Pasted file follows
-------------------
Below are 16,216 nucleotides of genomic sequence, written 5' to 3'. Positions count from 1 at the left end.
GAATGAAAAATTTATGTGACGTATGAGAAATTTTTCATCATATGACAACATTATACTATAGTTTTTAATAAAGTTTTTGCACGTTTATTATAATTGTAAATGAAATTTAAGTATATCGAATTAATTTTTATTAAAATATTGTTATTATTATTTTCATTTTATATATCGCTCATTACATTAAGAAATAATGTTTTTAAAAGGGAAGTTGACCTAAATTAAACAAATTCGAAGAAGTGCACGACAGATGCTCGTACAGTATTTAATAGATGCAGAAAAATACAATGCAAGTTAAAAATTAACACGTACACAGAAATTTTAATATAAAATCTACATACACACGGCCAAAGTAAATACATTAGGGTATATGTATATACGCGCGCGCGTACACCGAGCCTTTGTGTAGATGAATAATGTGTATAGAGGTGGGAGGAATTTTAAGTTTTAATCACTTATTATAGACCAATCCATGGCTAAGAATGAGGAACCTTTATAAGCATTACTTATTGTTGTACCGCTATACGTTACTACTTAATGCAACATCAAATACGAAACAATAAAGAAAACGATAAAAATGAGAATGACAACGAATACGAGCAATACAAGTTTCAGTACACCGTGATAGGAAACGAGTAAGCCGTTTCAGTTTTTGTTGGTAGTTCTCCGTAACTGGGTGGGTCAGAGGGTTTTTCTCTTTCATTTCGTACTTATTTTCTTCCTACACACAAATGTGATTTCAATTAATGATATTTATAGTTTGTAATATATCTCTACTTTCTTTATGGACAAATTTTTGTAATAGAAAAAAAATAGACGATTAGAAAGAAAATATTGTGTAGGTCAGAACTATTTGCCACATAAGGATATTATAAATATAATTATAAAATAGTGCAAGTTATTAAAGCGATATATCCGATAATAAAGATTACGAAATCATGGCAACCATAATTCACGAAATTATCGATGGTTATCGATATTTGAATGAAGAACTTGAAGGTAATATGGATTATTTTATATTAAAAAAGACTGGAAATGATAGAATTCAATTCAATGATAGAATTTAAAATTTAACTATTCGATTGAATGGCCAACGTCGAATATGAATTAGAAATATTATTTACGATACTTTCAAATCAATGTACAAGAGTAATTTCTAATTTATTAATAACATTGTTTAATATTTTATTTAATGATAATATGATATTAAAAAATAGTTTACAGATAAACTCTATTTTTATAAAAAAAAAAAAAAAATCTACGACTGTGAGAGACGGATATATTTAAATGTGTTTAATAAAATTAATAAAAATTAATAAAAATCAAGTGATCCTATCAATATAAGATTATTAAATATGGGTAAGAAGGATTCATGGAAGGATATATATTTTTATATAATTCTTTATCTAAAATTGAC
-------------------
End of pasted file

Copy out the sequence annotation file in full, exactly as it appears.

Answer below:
Below are 16,216 nucleotides of genomic sequence, written 5' to 3'. Positions count from 1 at the left end.
GAATGAAAAATTTATGTGACGTATGAGAAATTTTTCATCATATGACAACATTATACTATAGTTTTTAATAAAGTTTTTGCACGTTTATTATAATTGTAAATGAAATTTAAGTATATCGAATTAATTTTTATTAAAATATTGTTATTATTATTTTCATTTTATATATCGCTCATTACATTAAGAAATAATGTTTTTAAAAGGGAAGTTGACCTAAATTAAACAAATTCGAAGAAGTGCACGACAGATGCTCGTACAGTATTTAATAGATGCAGAAAAATACAATGCAAGTTAAAAATTAACACGTACACAGAAATTTTAATATAAAATCTACATACACACGGCCAAAGTAAATACATTAGGGTATATGTATATACGCGCGCGCGTACACCGAGCCTTTGTGTAGATGAATAATGTGTATAGAGGTGGGAGGAATTTTAAGTTTTAATCACTTATTATAGACCAATCCATGGCTAAGAATGAGGAACCTTTATAAGCATTACTTATTGTTGTACCGCTATACGTTACTACTTAATGCAACATCAAATACGAAACAATAAAGAAAACGATAAAAATGAGAATGACAACGAATACGAGCAATACAAGTTTCAGTACACCGTGATAGGAAACGAGTAAGCCGTTTCAGTTTTTGTTGGTAGTTCTCCGTAACTGGGTGGGTCAGAGGGTTTTTCTCTTTCATTTCGTACTTATTTTCTTCCTACACACAAATGTGATTTCAATTAATGATATTTATAGTTTGTAATATATCTCTACTTTCTTTATGGACAAATTTTTGTAATAGAAAAAAAATAGACGATTAGAAAGAAAATATTGTGTAGGTCAGAACTATTTGCCACATAAGGATATTATAAATATAATTATAAAATAGTGCAAGTTATTAAAGCGATATATCCGATAATAAAGATTACGAAATCATGGCAACCATAATTCACGAAATTATCGATGGTTATCGATATTTGAATGAAGAACTTGAAGGTAATATGGATTATTTTATATTAAAAAAGACTGGAAATGATAGAATTCAATTCAATGATAGAATTTAAAATTTAACTATTCGATTGAATGGCCAACGTCGAATATGAATTAGAAATATTATTTACGATACTTTCAAATCAATGTACAAGAGTAATTTCTAATTTATTAATAACATTGTTTAATATTTTATTTAATGATAATATGATATTAAAAAATAGTTTACAGATAAACTCTATTTTTATAAAAAAAAAAAAAAAATCTACGACTGTGAGAGACGGATATATTTAAATGTGTTTAATAAAATTAATAAAAATTAATAAAAATCAAGTGATCCTATCAATATAAGATTATTAAATATGGGTAAGAAGGATTCATGGAAGGATATATATTTTTATATAATTCTTTATCTAAAATTGAC